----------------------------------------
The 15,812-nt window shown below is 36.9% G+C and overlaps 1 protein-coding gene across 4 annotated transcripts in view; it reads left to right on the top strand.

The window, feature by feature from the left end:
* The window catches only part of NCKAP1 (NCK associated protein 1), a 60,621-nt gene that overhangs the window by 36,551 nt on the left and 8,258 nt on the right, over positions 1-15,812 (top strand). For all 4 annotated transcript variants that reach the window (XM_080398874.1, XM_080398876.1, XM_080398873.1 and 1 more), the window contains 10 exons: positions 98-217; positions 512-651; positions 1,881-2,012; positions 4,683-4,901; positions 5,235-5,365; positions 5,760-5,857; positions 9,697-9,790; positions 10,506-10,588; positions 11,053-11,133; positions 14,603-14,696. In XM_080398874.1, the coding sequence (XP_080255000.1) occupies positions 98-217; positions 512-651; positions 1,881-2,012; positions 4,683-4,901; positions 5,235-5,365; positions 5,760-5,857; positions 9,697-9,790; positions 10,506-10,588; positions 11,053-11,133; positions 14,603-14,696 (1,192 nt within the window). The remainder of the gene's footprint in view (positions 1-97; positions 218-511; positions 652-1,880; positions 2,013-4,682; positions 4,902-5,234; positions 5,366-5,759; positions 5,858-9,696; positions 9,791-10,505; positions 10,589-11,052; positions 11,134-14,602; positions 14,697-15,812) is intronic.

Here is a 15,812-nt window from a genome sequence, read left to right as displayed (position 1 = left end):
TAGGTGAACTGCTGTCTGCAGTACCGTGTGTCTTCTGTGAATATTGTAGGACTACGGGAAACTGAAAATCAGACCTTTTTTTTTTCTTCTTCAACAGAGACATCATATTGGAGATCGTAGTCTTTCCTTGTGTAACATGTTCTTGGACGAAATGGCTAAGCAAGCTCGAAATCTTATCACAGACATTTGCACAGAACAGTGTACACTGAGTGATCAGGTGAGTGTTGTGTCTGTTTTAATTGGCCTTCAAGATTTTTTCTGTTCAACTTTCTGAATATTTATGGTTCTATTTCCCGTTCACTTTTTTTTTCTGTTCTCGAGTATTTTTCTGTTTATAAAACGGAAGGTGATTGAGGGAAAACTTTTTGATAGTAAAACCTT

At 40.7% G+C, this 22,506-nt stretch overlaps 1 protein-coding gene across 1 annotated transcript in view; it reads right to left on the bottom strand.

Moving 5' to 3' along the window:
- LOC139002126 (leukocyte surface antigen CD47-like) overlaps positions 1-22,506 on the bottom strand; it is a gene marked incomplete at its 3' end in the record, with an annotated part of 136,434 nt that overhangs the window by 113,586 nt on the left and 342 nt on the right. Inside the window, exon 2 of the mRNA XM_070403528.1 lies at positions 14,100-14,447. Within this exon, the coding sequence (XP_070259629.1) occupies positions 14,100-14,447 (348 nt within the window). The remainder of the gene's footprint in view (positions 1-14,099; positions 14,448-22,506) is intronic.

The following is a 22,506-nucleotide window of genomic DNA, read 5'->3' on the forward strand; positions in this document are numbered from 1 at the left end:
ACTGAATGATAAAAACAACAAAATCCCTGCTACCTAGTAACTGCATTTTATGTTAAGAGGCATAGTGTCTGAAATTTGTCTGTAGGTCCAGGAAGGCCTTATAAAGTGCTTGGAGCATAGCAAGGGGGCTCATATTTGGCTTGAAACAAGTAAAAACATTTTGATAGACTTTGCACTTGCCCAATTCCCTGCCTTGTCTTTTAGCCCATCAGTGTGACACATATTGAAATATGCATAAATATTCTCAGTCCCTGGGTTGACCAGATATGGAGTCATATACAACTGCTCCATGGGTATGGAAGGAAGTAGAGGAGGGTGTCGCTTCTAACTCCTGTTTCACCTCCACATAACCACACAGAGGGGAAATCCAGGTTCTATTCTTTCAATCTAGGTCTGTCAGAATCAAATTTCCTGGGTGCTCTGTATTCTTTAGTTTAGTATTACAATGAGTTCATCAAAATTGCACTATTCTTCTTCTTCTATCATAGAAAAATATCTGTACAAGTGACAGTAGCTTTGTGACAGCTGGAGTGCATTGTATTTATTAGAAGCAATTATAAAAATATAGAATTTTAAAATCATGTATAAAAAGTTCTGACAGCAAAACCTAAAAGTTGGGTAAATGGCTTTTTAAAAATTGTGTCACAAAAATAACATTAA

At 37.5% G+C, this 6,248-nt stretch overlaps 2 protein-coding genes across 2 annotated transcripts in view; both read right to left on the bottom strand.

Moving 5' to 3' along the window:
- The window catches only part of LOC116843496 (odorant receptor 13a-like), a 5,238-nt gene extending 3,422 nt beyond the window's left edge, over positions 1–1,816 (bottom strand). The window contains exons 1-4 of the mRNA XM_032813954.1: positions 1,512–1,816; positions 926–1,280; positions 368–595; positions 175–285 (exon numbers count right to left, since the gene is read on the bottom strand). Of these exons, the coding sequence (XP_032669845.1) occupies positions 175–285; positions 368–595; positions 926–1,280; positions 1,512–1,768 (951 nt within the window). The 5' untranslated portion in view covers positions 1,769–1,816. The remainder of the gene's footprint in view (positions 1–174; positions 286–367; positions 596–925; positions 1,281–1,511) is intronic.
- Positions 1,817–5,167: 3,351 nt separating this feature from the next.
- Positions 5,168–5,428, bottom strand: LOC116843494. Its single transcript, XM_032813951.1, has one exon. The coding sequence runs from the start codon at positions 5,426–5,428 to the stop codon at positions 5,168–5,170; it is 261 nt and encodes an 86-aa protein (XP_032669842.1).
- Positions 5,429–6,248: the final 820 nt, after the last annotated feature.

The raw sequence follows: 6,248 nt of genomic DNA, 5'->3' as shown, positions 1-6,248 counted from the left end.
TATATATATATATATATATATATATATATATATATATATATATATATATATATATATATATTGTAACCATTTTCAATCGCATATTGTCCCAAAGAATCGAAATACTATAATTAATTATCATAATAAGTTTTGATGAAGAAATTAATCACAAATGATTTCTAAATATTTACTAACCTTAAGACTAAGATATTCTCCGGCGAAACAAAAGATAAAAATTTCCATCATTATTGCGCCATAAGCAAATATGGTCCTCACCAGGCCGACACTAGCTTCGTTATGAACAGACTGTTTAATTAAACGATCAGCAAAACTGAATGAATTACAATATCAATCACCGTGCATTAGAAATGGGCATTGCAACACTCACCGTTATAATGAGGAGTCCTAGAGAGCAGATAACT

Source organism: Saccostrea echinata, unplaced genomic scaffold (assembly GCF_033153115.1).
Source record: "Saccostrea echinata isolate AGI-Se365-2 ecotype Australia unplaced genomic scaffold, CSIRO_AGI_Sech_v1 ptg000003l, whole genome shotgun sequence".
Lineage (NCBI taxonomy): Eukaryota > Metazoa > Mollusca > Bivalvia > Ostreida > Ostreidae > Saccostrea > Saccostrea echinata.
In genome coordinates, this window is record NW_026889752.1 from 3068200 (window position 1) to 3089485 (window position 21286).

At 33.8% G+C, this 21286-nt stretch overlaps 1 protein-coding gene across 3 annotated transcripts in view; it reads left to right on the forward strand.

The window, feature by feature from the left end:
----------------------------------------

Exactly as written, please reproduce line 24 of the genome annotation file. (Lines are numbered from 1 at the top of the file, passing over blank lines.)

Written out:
The window, feature by feature from the left end: